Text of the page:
A large apex predator that seems to have been extant in the region since the Miocene epoch. It is described as a member of the family Madtsoiidae, that includes the species such as Wonambi naracoortensis, present in Australia until the Pleistocene.
The name of the genus is derived from traditional name given by the people of Arnhem Land to the Rainbow serpent. They were large snakes, up to 6 metres long and 300 millimetres thick, that are more closely resemble Varanus (monitors) than small burrowing lizards. John Scanlon has presented this as evidence of descent from the former, rather than burrowing ancestors that evolved into the elongate and legless snakes. The fossil material described by this species includes a rare example of a complete skull and mandible, often crushed in the fossilisation process, that was preserved in the soft limestone of a body of fresh water. This was found at the Riversleigh fossil site in northwest Queensland.
- J. D. Scanlon. 1992. A new large madtsoiid snake from the Miocene of the Northern Territory. The Beagle, Records of the Northern Territory Museum of Arts and Sciences 9(1):49-60 "Archived copy" (PDF). Archived from the original (PDF) on March 24, 2010. Retrieved June 29, 2010.CS1 maint: archived copy as title (link)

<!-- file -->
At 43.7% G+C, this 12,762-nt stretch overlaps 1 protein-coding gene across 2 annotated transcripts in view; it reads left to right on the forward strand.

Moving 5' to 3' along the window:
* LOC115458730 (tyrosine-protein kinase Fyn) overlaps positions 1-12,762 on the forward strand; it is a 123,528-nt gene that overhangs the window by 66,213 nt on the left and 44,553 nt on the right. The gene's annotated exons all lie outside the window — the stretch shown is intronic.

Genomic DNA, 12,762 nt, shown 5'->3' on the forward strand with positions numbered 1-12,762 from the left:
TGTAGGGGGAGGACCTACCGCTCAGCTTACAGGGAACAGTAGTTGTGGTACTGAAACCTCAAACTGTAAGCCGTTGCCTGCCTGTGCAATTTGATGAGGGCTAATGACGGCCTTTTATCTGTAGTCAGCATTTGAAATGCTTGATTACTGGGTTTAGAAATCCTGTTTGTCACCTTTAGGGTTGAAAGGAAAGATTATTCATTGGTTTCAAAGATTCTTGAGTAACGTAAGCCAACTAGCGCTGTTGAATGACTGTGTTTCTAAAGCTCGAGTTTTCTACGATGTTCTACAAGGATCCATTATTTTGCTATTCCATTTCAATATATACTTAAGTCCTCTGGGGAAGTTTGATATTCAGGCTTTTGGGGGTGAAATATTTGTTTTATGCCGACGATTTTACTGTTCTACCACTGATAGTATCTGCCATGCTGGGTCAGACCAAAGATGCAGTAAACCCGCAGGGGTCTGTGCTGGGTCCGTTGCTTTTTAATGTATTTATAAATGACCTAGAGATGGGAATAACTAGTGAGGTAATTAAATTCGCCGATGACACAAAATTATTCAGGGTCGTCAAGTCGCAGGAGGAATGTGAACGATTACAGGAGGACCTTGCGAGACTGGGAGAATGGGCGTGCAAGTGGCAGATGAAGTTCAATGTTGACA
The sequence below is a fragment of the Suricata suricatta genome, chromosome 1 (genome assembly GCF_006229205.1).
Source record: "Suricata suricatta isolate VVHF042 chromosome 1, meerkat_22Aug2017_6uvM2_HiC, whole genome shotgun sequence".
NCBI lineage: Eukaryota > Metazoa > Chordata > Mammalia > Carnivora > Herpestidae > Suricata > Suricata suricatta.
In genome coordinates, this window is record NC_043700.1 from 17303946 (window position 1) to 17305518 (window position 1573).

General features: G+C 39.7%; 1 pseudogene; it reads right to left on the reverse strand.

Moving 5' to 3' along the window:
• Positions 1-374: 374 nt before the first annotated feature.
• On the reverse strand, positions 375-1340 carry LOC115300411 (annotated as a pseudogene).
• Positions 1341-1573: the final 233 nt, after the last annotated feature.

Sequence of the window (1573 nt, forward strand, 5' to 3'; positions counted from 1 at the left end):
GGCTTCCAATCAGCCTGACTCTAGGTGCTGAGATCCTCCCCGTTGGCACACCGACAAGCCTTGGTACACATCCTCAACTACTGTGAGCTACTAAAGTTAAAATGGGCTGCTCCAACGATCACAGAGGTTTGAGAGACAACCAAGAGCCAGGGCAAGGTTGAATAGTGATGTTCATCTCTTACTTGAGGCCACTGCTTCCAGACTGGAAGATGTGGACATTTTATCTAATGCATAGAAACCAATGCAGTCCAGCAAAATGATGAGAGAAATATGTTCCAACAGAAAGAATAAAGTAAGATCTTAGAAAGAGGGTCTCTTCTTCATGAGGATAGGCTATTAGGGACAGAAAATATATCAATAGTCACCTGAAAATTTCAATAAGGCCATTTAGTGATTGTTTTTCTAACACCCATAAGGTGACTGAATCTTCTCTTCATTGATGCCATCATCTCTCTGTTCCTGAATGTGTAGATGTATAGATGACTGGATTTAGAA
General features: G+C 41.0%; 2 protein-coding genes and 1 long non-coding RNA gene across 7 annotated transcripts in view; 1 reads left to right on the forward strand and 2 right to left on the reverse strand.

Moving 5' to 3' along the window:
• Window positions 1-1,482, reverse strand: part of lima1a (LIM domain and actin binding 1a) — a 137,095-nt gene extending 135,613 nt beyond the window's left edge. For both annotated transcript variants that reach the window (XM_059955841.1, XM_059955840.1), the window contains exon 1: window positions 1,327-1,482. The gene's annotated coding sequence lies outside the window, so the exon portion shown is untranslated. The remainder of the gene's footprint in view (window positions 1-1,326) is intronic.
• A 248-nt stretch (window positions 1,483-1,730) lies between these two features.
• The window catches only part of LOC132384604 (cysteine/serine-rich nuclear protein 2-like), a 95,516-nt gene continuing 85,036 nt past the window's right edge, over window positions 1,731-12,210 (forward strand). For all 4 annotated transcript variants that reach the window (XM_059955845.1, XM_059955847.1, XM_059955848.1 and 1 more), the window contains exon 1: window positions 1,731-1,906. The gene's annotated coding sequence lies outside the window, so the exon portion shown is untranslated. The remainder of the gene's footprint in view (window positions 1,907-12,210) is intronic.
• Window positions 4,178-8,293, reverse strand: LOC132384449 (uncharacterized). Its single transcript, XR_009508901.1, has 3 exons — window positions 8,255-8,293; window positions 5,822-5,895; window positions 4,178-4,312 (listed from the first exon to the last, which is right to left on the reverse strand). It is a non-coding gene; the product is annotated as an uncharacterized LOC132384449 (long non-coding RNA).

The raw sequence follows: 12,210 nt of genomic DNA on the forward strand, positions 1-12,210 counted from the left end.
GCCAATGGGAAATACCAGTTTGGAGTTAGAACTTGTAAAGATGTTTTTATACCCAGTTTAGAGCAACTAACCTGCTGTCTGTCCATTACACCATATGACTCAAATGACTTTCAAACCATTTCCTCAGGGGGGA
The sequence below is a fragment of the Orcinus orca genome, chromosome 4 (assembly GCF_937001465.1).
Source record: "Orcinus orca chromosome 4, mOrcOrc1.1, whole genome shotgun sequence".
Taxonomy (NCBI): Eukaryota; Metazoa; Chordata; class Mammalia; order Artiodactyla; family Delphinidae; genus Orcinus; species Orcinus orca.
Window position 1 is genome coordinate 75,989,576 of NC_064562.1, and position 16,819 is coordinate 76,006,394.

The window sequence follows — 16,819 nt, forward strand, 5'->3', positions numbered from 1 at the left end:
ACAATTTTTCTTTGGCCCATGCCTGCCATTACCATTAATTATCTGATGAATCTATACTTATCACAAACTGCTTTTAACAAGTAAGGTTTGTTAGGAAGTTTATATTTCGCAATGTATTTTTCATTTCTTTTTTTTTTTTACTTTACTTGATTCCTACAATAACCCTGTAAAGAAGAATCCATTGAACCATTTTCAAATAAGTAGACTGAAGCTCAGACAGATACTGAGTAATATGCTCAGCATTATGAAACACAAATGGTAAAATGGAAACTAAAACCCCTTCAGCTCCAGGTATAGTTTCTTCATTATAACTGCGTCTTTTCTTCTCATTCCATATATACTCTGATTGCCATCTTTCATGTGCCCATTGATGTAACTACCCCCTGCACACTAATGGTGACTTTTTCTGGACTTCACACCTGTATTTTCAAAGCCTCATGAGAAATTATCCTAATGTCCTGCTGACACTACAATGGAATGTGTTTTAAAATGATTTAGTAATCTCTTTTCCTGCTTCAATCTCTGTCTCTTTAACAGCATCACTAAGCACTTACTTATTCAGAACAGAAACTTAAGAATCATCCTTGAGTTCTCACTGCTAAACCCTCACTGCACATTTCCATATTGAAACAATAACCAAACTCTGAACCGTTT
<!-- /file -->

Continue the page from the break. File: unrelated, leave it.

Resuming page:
- Yurlunggur in the Paleobiology Database
- Hutchinson, Mark N.; Stephen C. Donnellan (1993). "26. Biogeography and Phylogeny of the Squamata". In C.G.Glasby; G.J.B.Ross; P.L.Beesley (eds.). Amphibia and Reptilia (PDF). Fauna of Australia. 2A (Online ed.). Australian Government Publishing Service. p. 15. ISBN 978-0-644-32429-8.
- Salleh, Anna (16 February 2006). "Huge skulls clues to snake evolution". ABC Science Online. Australian Broadcasting Corporation. Retrieved 2009-01-31.<paleodb.org/cgi-bin/bridge.pl?action=checkTaxonInfo&taxon_no=64893 Yurlunggur camfieldensis] in the Paleobiology Database
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